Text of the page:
#Thelxinoe ~ Classics News for December 27, 2021

Hodie est a.d. VI kal. Ian. 2774 AUC ~ 24 Poseideon in the first year of the 700th Olympiad

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Nero has some freedmen executed but the stories are murky. The Parthians decide to try their luck taking back Armenia while Corbulo tries to keep the peace.

In a special episode of the podcast, Dan’s children join him for a lively retelling of Boudica and the violent uprising that tore Roman Britain apart- a classic bedtime story in the Snow household. Merry Christmas from Dan and his family!

For the first 4 centuries AD/CE, the ancient Greek novel was the most popular literary form in the Roman Empire and at the heart of these popular texts is discussion over race and identity. Could a Phoenician living within the Empire also identify as Roman? Could they be both X and Y? And can we use these novels as a lens through which to see how people in the ancient Mediterranean viewed prominent powers beyond Rome’s borders, for instance the Kingdom of Axum in modern day Ethiopia. To explain this and more, with a particular focus on Heliodorus’ Aethiopica, Tristan spoke to Dr Mai Musié, Public Engagement Manager at the Bodleian Libraries in Oxford.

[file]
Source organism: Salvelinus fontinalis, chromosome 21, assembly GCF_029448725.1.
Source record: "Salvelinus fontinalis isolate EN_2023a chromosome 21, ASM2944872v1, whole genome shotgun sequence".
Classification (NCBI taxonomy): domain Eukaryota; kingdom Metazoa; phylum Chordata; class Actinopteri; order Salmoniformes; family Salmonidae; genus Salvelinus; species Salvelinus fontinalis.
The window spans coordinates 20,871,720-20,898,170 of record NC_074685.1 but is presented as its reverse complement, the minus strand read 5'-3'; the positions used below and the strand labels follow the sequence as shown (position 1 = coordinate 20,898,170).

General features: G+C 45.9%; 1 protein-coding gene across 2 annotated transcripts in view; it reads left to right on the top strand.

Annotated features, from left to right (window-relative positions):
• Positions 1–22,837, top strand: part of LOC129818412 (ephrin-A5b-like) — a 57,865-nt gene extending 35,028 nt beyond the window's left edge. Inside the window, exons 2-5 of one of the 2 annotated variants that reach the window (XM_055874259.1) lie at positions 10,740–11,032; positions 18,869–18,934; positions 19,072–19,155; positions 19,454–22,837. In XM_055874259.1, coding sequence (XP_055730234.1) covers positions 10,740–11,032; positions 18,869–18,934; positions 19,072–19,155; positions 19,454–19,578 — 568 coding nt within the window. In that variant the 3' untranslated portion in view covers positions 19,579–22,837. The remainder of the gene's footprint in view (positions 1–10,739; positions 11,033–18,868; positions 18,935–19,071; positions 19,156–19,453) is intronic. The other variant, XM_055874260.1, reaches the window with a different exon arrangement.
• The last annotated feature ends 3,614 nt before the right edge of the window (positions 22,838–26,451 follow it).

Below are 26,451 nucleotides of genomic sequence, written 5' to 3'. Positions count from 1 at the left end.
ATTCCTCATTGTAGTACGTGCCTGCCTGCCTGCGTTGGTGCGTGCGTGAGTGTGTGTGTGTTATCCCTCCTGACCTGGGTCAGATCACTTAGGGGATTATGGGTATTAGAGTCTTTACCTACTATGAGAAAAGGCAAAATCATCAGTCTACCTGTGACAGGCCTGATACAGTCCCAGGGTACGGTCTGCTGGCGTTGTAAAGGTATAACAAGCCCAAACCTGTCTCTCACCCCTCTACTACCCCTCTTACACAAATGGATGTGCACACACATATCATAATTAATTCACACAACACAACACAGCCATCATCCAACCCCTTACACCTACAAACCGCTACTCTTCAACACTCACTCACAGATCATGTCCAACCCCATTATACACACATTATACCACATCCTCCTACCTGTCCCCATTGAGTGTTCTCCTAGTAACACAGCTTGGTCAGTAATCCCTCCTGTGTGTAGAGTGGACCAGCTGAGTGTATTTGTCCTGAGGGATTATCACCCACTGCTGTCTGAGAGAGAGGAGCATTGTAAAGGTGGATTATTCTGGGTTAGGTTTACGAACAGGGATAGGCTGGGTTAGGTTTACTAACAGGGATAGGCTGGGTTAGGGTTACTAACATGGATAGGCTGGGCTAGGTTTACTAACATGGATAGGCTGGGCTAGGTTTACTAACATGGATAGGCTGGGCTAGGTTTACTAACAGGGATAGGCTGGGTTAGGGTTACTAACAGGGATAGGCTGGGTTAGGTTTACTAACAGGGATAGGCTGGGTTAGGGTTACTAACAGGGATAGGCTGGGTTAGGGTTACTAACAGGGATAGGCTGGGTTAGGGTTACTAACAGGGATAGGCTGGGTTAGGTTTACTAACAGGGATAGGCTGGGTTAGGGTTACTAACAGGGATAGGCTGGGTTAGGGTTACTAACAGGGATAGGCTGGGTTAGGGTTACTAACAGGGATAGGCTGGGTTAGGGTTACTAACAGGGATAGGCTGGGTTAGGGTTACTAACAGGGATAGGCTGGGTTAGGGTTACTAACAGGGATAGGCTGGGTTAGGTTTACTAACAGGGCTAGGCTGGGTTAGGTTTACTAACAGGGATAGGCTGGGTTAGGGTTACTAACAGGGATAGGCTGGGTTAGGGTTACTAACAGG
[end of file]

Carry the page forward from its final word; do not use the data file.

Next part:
718 – 976 – This period represents a reestablishment of the Byzantine Empire in a new world of Christian competition, and emerging nations looking to challenge Byzantine dominance and ideology.

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‘Sorting’ Out Your Day:

Today on the Etruscan Brontoscopic Calendar:

If it thunders today, it portends the king helping many people.

… adapted from the text and translation of:

Jean MacIntosh Turfa, The Etruscan Brontoscopic Calendar, in Nancy Thomson de Grummond and Erika Simon (eds.), The Religion of the Etruscans. University of Texas Press, 2006. (Kindle edition)